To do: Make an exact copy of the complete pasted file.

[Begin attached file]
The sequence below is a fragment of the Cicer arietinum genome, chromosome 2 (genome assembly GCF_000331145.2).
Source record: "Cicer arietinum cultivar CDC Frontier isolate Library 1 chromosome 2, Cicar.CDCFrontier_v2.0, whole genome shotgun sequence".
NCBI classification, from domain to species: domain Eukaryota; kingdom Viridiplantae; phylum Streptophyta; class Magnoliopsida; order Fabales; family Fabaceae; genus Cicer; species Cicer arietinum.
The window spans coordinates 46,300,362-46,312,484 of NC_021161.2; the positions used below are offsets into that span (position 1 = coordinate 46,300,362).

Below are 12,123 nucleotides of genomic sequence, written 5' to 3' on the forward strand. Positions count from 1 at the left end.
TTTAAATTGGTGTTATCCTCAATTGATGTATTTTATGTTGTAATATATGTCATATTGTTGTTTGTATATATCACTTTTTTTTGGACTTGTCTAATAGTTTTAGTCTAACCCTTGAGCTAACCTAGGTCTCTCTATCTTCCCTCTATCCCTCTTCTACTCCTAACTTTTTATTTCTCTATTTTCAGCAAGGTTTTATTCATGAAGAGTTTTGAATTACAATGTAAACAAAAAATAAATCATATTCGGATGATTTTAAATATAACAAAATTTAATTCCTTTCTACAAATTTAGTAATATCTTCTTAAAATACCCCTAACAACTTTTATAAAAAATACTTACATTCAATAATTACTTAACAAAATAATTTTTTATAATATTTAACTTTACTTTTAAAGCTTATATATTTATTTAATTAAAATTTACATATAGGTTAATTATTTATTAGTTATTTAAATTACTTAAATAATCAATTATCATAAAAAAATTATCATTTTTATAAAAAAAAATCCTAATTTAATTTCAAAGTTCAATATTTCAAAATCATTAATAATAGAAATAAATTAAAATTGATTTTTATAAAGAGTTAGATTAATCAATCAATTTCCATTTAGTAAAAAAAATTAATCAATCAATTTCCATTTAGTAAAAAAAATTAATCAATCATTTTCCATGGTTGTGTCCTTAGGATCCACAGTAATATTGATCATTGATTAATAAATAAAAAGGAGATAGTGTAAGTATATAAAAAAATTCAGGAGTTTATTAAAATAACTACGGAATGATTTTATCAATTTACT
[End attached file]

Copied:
The sequence below is a fragment of the Cicer arietinum genome, chromosome 2 (genome assembly GCF_000331145.2).
Source record: "Cicer arietinum cultivar CDC Frontier isolate Library 1 chromosome 2, Cicar.CDCFrontier_v2.0, whole genome shotgun sequence".
NCBI classification, from domain to species: domain Eukaryota; kingdom Viridiplantae; phylum Streptophyta; class Magnoliopsida; order Fabales; family Fabaceae; genus Cicer; species Cicer arietinum.
The window spans coordinates 46,300,362-46,312,484 of NC_021161.2; the positions used below are offsets into that span (position 1 = coordinate 46,300,362).

Below are 12,123 nucleotides of genomic sequence, written 5' to 3' on the forward strand. Positions count from 1 at the left end.
TTTAAATTGGTGTTATCCTCAATTGATGTATTTTATGTTGTAATATATGTCATATTGTTGTTTGTATATATCACTTTTTTTTGGACTTGTCTAATAGTTTTAGTCTAACCCTTGAGCTAACCTAGGTCTCTCTATCTTCCCTCTATCCCTCTTCTACTCCTAACTTTTTATTTCTCTATTTTCAGCAAGGTTTTATTCATGAAGAGTTTTGAATTACAATGTAAACAAAAAATAAATCATATTCGGATGATTTTAAATATAACAAAATTTAATTCCTTTCTACAAATTTAGTAATATCTTCTTAAAATACCCCTAACAACTTTTATAAAAAATACTTACATTCAATAATTACTTAACAAAATAATTTTTTATAATATTTAACTTTACTTTTAAAGCTTATATATTTATTTAATTAAAATTTACATATAGGTTAATTATTTATTAGTTATTTAAATTACTTAAATAATCAATTATCATAAAAAAATTATCATTTTTATAAAAAAAAATCCTAATTTAATTTCAAAGTTCAATATTTCAAAATCATTAATAATAGAAATAAATTAAAATTGATTTTTATAAAGAGTTAGATTAATCAATCAATTTCCATTTAGTAAAAAAAATTAATCAATCAATTTCCATTTAGTAAAAAAAATTAATCAATCATTTTCCATGGTTGTGTCCTTAGGATCCACAGTAATATTGATCATTGATTAATAAATAAAAAGGAGATAGTGTAAGTATATAAAAAAATTCAGGAGTTTATTAAAATAACTACGGAATGATTTTATCAATTTACT